|"On the Other Hand"
Emmett's Blog and Essays
|Feb 24, 2007
Emmett explores memory and brain function...
No one really knows how we learn anything or retain any of our experiences. You study a book or read a magazine in "good faith", confident that your mind will somehow be active enough to "make the leap" from the two-dimensional page into your thoughts and memory, an apparent vortex of no dimension at all (where does it go?). We have no reliable control over this process and therefore each person's memory is "selective".
But what if your mental images and constructs had all three spacial dimensions, albeit in microscopic size? What if DNA were specialized in brain cells, different in kind from the body's DNA?
Biologists have decreed that the brain's 100 billion nerve cells in their tangle of branched dendrites somehow form the elaborate electrochemical computer we experience as consciousness, memory, personality, skills and more. In recent studies, the brain's glial cells (outnumbering the neurons some ten to one) have also demonstrated an active learning capacity beyond their assumed functions of feeding and protecting the brain's neurons - a revelation in itself!
Beyond glial cells, however, there may be a much, much greater level of complexity in the brain. Molecular biologists have relegated the incredibly dense DNA molecule to the role of a chemical machine that cuts and pastes protein tissues and secretions everywhere in the body. In their arrogance they explained away more than 90% of the giant molecule as "junk DNA", baggage from our past co-evolution with viruses. Some are now finding, on second thought, that the "junk" is "software" for shaping and combining genes to perform multiple tasks.
I see the DNA double helix protein molecule of three billion bits of information (nucleotides), present in every cell including the nerve and glial cells of the brain, as the perfect medium for storing "images" and learned experience (the "grandfather cell" resurrected.)
True, the brain's DNA serves to secrete chemicals, create synopsis and in some cases generate new nerve cells, but its specialized form may also be central to brain function itself. Intelligence could be a combination of synoptic organization of neurons plus images and experiences stored in the DNA of individual cells. The metaphor of sign language comes to mind, grand gestures running together with spelled names, where the fingers accelerate and miniaturize the information.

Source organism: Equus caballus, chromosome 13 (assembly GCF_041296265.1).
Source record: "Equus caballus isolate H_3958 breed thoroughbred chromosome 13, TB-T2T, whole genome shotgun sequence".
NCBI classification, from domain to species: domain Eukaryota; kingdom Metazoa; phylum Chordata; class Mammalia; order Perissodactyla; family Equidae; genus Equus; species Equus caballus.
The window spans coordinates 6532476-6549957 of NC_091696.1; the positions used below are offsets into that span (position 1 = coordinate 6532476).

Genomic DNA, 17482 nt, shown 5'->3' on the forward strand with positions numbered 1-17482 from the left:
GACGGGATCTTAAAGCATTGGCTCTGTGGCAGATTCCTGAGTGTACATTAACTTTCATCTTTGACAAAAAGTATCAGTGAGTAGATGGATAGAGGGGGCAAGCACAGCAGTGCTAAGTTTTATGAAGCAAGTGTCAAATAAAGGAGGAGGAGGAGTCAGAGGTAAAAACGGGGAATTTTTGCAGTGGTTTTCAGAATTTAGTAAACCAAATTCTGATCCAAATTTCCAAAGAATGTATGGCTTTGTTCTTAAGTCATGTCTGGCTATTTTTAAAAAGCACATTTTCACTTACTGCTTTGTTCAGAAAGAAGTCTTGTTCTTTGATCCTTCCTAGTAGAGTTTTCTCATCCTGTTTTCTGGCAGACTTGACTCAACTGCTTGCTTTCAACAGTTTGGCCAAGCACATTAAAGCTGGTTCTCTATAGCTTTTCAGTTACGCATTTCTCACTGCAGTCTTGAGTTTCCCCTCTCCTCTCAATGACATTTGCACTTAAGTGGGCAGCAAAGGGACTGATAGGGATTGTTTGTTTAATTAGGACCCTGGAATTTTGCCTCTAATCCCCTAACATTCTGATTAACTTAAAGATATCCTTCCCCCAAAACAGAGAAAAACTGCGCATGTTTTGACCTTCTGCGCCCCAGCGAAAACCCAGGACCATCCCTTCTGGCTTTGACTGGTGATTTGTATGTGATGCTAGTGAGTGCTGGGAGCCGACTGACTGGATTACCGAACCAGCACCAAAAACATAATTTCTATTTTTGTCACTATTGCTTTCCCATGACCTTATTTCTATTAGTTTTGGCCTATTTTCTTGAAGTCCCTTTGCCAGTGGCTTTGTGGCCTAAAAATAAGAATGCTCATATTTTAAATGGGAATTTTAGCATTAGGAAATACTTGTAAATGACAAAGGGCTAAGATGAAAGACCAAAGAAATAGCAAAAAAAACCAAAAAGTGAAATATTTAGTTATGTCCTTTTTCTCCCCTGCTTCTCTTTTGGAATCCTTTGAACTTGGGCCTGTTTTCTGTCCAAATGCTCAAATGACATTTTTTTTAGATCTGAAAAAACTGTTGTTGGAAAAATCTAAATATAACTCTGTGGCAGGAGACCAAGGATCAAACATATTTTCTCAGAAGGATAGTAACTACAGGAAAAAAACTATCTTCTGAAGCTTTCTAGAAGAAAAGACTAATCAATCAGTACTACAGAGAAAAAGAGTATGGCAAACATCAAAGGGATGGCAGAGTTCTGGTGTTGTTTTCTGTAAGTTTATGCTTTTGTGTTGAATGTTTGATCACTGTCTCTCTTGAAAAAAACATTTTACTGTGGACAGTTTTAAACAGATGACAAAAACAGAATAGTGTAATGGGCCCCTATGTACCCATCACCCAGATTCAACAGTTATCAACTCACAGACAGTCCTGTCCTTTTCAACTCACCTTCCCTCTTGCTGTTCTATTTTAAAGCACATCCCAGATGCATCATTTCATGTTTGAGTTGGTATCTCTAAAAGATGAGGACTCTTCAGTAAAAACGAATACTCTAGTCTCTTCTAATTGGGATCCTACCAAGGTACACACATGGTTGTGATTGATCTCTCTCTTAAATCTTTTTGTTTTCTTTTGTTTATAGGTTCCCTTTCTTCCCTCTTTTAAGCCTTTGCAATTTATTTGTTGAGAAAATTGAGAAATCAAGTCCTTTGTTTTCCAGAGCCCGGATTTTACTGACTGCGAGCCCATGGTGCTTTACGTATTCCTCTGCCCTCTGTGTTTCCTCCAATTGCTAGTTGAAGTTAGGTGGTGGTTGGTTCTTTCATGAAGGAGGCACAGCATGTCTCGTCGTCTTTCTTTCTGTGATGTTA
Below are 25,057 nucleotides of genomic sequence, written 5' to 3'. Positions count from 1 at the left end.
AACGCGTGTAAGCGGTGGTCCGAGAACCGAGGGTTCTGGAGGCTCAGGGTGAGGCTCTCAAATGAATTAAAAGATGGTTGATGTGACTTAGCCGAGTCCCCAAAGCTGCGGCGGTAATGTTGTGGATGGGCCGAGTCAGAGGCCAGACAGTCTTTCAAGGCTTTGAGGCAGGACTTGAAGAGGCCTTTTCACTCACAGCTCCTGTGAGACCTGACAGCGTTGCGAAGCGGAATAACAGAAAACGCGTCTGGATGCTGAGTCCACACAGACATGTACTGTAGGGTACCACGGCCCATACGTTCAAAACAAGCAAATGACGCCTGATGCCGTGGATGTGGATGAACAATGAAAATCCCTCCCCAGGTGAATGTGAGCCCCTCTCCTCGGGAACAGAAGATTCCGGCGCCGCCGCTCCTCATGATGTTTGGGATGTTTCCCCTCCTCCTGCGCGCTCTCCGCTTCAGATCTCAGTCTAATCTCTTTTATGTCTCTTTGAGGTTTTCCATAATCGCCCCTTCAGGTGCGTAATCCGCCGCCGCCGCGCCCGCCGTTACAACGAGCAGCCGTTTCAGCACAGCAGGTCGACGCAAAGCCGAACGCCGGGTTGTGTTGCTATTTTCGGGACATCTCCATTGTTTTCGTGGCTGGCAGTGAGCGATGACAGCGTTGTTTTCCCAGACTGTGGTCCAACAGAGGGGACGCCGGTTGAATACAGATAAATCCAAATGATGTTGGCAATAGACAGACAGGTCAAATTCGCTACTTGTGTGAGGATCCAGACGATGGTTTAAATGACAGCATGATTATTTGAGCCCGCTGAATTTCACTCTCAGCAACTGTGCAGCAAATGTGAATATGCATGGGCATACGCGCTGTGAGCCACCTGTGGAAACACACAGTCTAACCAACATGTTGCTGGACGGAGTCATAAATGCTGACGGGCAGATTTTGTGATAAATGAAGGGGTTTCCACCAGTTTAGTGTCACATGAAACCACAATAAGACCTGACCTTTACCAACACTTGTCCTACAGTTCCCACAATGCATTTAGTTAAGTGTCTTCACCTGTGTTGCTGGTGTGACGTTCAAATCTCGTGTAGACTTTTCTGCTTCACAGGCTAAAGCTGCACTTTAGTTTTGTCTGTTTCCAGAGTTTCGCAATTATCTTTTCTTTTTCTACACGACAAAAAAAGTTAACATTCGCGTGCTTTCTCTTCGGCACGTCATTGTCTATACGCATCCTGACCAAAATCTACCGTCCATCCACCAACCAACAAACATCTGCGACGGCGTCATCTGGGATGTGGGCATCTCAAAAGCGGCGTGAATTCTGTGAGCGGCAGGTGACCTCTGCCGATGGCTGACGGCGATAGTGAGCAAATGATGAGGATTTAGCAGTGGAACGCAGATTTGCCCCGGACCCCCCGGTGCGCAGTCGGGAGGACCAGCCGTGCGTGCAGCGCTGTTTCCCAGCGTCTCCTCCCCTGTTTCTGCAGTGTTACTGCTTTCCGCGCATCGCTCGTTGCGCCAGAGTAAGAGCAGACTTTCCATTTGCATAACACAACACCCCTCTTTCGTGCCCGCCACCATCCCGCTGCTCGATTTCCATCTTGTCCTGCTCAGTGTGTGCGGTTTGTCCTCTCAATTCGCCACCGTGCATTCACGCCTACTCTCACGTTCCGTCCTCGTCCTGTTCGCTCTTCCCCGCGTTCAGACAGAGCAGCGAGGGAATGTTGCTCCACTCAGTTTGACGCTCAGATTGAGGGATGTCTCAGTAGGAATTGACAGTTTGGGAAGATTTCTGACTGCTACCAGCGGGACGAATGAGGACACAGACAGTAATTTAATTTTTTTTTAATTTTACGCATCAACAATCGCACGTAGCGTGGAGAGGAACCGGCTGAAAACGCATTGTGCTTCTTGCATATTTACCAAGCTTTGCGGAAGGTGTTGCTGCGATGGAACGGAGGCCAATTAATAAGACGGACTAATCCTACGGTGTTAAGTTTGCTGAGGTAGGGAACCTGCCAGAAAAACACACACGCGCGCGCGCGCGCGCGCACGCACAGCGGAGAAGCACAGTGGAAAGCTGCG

I feel free to admit that human consciousness and intelligence resides mostly in the brain, though holistic philosophers allude to richer, more extensive and interactive resources (the whole body and spirit among other things). The theory I'm presenting here accounts for such richness and complexity solely within the brain - read, write, storage, and much more. Several nerves all storing the same information in their DNA would insure fail-safe redundancy, firing off the complete image of your grandfather. Their simultaneous firing would amplify the "experience".
I have no hopes of resolving the age old philosophical question as to the nature of thought, memory, experience, or of consciousness itself. In all likelihood, these mental processes will never be understood by way of molecular mechanics, chemistry or electronics, but with DNA added to the equation, the super-abundant capabilities of our internal computer might come closer to matching the incredible richness of our real life experience and consciousness.
According to "The Other Half of the Brain" in the April 2004 issue of Scientific American, the brain's glial cells outnumber the neurons nine to one, as if we needed another multiplier. The author, R. Douglas Fields, builds acoustic guitars as a hobby, so he must know what he's talking about. In an intriguing paragraph on page 59, middle of column 1, he states:
"ATP released from an axon was indeed triggering calcium influx into Schwann cells. Using biochemical analysis and digital microscopy, we also showed that the influx caused signals to travel from the cells' membrane to the nucleus, where the genes are stored, causing various genes to switch on. Amazingly, by firing to communicate with other neurons, an axon could instruct the readout of genes in a glial cell and thus influence its behavior."
Could it be that such a genetic "readout" performs a mental function in the brain and possibly in other nerve cells as well? The scientific community has grudgingly come to admit the possibility of hard-wired behavior regulated by DNA. These would be the animal instincts. But why rule out the possibility that the brain's DNA might be more highly specialized, that is, active, responsive, switching, capable of learning, able to somehow reconfigure itself like an incredibly long DIP switch?
This theory of intelligence should not be confused with the long discredited Soviet theory of inheritance of acquired characteristics. Such additional capability, spanning the generations, would require the male and female germ cells to collaborate with the neurons in some form of reconfiguration and responsiveness to experience. It's more likely that the brain's DNA, if it is indeed capable of learning, would have no influence on the germ cells, thus life experience would die with the individual - each person's life and mind a unique portrait.
Let's see, 100 billion neurons, times 10 (to include the glial cells), times 3 billion DNA nucleotides. Will that be enough processing and storage to encompass the universe inside a single skull?
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